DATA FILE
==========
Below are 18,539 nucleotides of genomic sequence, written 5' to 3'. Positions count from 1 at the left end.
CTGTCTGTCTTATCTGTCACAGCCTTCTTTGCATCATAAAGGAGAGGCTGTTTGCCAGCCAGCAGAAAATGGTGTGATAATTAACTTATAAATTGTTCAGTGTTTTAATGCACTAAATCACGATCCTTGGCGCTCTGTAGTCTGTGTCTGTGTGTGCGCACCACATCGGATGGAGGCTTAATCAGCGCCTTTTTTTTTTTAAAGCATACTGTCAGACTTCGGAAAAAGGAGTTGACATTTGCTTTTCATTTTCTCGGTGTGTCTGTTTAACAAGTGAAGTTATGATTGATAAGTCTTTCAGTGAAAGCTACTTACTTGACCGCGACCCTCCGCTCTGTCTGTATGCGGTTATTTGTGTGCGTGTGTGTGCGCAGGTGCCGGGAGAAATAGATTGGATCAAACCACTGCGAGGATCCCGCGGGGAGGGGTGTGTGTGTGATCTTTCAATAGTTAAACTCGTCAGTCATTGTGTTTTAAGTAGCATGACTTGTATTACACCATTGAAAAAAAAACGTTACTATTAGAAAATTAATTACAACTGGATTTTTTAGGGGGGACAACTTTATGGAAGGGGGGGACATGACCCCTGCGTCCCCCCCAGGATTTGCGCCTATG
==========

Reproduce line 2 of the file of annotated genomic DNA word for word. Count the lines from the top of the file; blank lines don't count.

CTGTCTGTCTTATCTGTCACAGCCTTCTTTGCATCATAAAGGAGAGGCTGTTTGCCAGCCAGCAGAAAATGGTGTGATAATTAACTTATAAATTGTTCAGTGTTTTAATGCACTAAATCACGATCCTTGGCGCTCTGTAGTCTGTGTCTGTGTGTGCGCACCACATCGGATGGAGGCTTAATCAGCGCCTTTTTTTTTTTAAAGCATACTGTCAGACTTCGGAAAAAGGAGTTGACATTTGCTTTTCATTTTCTCGGTGTGTCTGTTTAACAAGTGAAGTTATGATTGATAAGTCTTTCAGTGAAAGCTACTTACTTGACCGCGACCCTCCGCTCTGTCTGTATGCGGTTATTTGTGTGCGTGTGTGTGCGCAGGTGCCGGGAGAAATAGATTGGATCAAACCACTGCGAGGATCCCGCGGGGAGGGGTGTGTGTGTGATCTTTCAATAGTTAAACTCGTCAGTCATTGTGTTTTAAGTAGCATGACTTGTATTACACCATTGAAAAAAAAACGTTACTATTAGAAAATTAATTACAACTGGATTTTTTAGGGGGGACAACTTTATGGAAGGGGGGGACATGACCCCTGCGTCCCCCCCAGGATTTGCGCCTATG